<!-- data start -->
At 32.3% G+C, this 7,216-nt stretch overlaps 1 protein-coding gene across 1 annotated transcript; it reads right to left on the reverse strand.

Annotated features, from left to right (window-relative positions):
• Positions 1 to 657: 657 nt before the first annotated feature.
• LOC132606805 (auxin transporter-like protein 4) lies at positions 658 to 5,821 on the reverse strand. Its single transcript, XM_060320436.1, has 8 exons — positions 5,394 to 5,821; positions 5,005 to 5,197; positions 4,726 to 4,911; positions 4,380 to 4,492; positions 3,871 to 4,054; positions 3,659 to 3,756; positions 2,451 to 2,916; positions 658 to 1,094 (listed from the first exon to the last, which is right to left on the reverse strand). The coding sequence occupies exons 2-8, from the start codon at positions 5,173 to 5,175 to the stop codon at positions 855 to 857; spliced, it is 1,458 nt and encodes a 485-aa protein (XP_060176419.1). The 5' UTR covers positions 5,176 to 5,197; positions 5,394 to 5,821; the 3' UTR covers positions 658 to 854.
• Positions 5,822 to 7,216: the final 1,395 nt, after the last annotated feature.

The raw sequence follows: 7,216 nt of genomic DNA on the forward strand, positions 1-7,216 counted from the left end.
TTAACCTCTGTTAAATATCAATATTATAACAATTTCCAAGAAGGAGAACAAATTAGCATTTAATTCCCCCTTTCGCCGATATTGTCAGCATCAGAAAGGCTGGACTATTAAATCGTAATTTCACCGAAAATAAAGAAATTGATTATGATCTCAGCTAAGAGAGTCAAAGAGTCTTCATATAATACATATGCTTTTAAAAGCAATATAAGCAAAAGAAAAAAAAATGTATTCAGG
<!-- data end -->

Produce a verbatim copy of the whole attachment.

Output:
At 32.3% G+C, this 7,216-nt stretch overlaps 1 protein-coding gene across 1 annotated transcript; it reads right to left on the reverse strand.

Annotated features, from left to right (window-relative positions):
• Positions 1 to 657: 657 nt before the first annotated feature.
• LOC132606805 (auxin transporter-like protein 4) lies at positions 658 to 5,821 on the reverse strand. Its single transcript, XM_060320436.1, has 8 exons — positions 5,394 to 5,821; positions 5,005 to 5,197; positions 4,726 to 4,911; positions 4,380 to 4,492; positions 3,871 to 4,054; positions 3,659 to 3,756; positions 2,451 to 2,916; positions 658 to 1,094 (listed from the first exon to the last, which is right to left on the reverse strand). The coding sequence occupies exons 2-8, from the start codon at positions 5,173 to 5,175 to the stop codon at positions 855 to 857; spliced, it is 1,458 nt and encodes a 485-aa protein (XP_060176419.1). The 5' UTR covers positions 5,176 to 5,197; positions 5,394 to 5,821; the 3' UTR covers positions 658 to 854.
• Positions 5,822 to 7,216: the final 1,395 nt, after the last annotated feature.

The raw sequence follows: 7,216 nt of genomic DNA on the forward strand, positions 1-7,216 counted from the left end.
TTAACCTCTGTTAAATATCAATATTATAACAATTTCCAAGAAGGAGAACAAATTAGCATTTAATTCCCCCTTTCGCCGATATTGTCAGCATCAGAAAGGCTGGACTATTAAATCGTAATTTCACCGAAAATAAAGAAATTGATTATGATCTCAGCTAAGAGAGTCAAAGAGTCTTCATATAATACATATGCTTTTAAAAGCAATATAAGCAAAAGAAAAAAAAATGTATTCAGG